GONZALES — The defense attorney for four men facing second-degree murder charges from an April 2014 shootout in Darrow claimed Tuesday that $175,000 of his clients’ cash is missing from their seized Porsche sport utility vehicle — an allegation Ascension Parish Sheriff Jeff Wiley called “outrageous.”
Attorney Peter John said the money was in vacuum-sealed packages inside a bag in the trunk of the SUV before the vehicle was taken by the Ascension Parish Sheriff’s Office last year. Sheriff’s evidence lists do not show the money is in the sheriff’s custody, though some show the empty bag.
The April 24, 2014, shootout was one of the more high-profile Ascension Parish slayings last year as deputies reported that gunmen in up to three vehicles pulled up to a home on La. 22 in rural Darrow armed with machine guns, revolvers and pistols with large-capacity clips. Nearly 50 shots were fired, and Isaac “Ike” Prestley, 23, 39035 Saturn Drive, Darrow, was shot in the hip and later died at a hospital.
Another man, Clarence Ruth, who police said was on the opposite side of the engagement from Prestley, was shot in the leg in the barrage and has been accused of shooting Prestley.
John told Judge Alvin Turner Jr., of the 23rd Judicial District Court, that he has subpoenaed the disciplinary records, complaint reports, internal affairs reports and other sheriff’s records related to officer misconduct for any deputies involved in the investigation of the slaying.
John also raised the missing money allegation as one reason — pretrial publicity in which Ascension Parish Sheriff Jeff Wiley called John’s clients thugs and gangsters was another — that Turner should grant a change of venue for his clients. John argued the District Attorney’s Office and Sheriff’s Office would have to investigate the missing money allegations or seek a third-party probe so the trial needs to be moved.
John, who acknowledged to Turner that he had no independent proof, other than the claims of his clients, that the money had been in the SUV, argued his clients want to know which deputies may have been involved in taking the money and now may try to testify against his clients at trial while also having an interest in their money.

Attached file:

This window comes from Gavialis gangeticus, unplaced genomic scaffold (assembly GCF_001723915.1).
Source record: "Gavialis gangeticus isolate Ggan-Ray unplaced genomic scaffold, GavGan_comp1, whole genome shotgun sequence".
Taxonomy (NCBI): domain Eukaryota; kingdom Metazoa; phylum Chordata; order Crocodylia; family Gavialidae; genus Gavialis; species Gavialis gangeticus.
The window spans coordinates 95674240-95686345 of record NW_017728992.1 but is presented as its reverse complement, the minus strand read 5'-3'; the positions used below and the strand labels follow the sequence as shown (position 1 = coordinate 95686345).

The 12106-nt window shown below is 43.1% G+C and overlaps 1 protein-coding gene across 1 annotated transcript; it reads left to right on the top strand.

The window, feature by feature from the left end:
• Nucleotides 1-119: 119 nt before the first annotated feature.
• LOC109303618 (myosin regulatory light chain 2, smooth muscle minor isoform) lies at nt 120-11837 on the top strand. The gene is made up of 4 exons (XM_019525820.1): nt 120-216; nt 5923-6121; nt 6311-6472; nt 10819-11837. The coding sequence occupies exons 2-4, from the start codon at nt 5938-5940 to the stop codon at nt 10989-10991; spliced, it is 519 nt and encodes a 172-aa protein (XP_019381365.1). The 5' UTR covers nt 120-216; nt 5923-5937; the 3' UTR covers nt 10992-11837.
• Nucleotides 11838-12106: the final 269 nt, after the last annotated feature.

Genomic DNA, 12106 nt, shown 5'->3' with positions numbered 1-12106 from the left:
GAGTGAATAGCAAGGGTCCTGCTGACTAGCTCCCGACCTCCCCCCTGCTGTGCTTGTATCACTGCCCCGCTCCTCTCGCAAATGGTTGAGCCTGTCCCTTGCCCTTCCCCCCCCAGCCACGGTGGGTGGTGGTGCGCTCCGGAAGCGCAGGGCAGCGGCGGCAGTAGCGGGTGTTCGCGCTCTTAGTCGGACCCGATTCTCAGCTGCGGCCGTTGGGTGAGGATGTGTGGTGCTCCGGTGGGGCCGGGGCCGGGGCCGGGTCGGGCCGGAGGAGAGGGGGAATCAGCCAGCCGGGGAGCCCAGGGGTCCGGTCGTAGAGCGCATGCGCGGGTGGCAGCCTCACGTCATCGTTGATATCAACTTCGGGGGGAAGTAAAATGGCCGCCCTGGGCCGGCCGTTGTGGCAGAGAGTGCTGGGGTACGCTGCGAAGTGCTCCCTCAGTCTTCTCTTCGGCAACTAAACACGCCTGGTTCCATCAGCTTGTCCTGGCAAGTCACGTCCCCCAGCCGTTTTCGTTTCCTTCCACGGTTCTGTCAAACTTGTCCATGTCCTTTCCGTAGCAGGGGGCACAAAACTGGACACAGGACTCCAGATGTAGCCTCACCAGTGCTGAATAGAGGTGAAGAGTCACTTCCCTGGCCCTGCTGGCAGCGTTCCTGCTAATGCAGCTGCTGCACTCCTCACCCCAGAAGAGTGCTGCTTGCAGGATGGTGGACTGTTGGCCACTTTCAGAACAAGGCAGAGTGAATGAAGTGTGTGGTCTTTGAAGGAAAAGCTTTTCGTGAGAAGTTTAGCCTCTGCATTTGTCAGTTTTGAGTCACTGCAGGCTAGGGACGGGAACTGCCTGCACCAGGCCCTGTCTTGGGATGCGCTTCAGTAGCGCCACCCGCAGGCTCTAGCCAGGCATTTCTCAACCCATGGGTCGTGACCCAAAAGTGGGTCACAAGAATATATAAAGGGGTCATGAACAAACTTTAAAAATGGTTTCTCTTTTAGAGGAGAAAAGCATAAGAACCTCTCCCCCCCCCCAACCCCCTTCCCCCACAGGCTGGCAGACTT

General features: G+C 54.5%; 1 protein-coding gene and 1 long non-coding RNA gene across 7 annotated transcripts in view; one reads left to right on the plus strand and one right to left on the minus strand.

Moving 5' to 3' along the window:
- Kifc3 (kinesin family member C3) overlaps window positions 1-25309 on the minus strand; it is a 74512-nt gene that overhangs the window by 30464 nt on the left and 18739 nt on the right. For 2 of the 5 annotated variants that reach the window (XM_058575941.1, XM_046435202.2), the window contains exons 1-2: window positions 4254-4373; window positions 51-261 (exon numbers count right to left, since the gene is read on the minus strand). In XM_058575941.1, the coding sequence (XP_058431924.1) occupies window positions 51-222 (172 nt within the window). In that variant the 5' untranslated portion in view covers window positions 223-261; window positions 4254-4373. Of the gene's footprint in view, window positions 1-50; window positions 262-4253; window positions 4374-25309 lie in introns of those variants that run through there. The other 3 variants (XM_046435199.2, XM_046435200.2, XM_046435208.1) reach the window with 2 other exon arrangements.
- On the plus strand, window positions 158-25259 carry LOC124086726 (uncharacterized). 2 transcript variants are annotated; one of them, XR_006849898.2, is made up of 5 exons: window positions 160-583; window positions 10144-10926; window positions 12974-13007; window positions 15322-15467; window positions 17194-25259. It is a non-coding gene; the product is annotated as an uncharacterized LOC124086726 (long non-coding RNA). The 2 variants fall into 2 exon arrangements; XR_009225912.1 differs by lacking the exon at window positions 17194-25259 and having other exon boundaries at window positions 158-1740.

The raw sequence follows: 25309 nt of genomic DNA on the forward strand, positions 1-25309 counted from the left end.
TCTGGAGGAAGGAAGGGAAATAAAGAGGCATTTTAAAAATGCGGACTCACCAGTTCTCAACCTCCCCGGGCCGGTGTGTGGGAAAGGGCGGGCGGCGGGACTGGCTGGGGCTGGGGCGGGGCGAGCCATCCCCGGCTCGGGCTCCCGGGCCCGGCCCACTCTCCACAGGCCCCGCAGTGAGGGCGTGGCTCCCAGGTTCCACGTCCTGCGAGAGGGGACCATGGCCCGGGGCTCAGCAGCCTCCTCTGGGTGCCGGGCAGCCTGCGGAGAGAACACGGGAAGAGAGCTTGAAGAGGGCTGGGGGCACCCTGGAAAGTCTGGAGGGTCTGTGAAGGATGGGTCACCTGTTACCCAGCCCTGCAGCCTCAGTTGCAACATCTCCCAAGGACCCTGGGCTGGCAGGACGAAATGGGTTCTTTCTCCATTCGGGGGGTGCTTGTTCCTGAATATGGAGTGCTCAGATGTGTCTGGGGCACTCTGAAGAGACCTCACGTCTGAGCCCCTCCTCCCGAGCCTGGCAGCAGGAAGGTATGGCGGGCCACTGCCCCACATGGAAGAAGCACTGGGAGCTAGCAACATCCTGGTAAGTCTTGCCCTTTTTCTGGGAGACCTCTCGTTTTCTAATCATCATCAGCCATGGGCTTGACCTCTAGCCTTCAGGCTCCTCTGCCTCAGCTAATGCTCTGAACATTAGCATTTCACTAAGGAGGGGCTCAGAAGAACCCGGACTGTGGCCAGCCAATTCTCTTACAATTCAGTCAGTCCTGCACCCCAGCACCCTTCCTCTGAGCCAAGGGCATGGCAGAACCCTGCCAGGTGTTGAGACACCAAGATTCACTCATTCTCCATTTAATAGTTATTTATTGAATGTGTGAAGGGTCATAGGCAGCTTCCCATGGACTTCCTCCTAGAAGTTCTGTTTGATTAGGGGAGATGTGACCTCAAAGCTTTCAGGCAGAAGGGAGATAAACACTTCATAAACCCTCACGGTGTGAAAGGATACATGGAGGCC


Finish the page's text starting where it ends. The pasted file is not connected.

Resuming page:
“It’s the perfect crime,” John said.
Meanwhile, John also claimed other people at the shooting have not been arrested, though he said he had YouTube videos of those men purportedly brandishing guns whose shell casings match those left at the scene.
John represents four men indicted on second-degree murder charges in Prestley’s slaying and attempted second-degree murder charges of four other men who were with Prestley that day. John’s clients are Cprien Nicholas, 30; Demitoris Alexander Sr., 49; Anthony Marquette Clark, 24; and Tachi J. Williams, 29. The case has several other defendants with different attorneys.
Nicholas, Alexander and Williams had been set for trial June 17, but attorneys acknowledged in court that that likely won’t happen.
Nicholas and Alexander, who were in street clothes and are on house arrest, were in court Tuesday with Williams, who remains jailed in Ascension Parish Prison near Donaldsonville.
According to a sheriff’s report, the seized Porsche is owned by Nicholas. He, Williams and Alexander were riding in it with two other men when Gonzales Police officers pulled over the SUV hours after the shooting.
One of those other men, Delano Alexander, 29, Reserve, fled but was later captured, deputies have said.
In an attempt to buttress the missing cash allegation, John told Turner that his clients were raising the issue against their own self-interest, risking further criminal liability.
While John did not say specifically what the source of the cash was, he noted Wiley, in past press statements on the shooting, claimed John’s clients were drug dealers.
Assistant District Attorney Shawn Bush, who is prosecuting the case, successfully pressed Turner for a May 27 hearing date for John to formally argue his change-of-venue motion. Turner did not rule on John’s claims Tuesday.
Sheriff Wiley promised in an email Tuesday evening to examine all of his department’s involvement in the arrest and looks forward to a quick resolution, but he hardly contained his anger and skepticism with a claim he called “outrageous,” saying it’s another example of how criminals and their lawyers “play the system.”
Wiley also took aim at John, who the sheriff said is the “self-proclaimed ‘Thug Lawyer’” who “sports expensive suits and a bad attempt at dreadlocks.”
“Murder charges, convicted drug dealers, and the ‘Thug Lawyer,’ what a group! And waited a year to make the allegation,” Wiley said, “and yet now professional law enforcement officers must defend themselves from these lies.”
Follow David J. Mitchell on Twitter, @NewsieDave.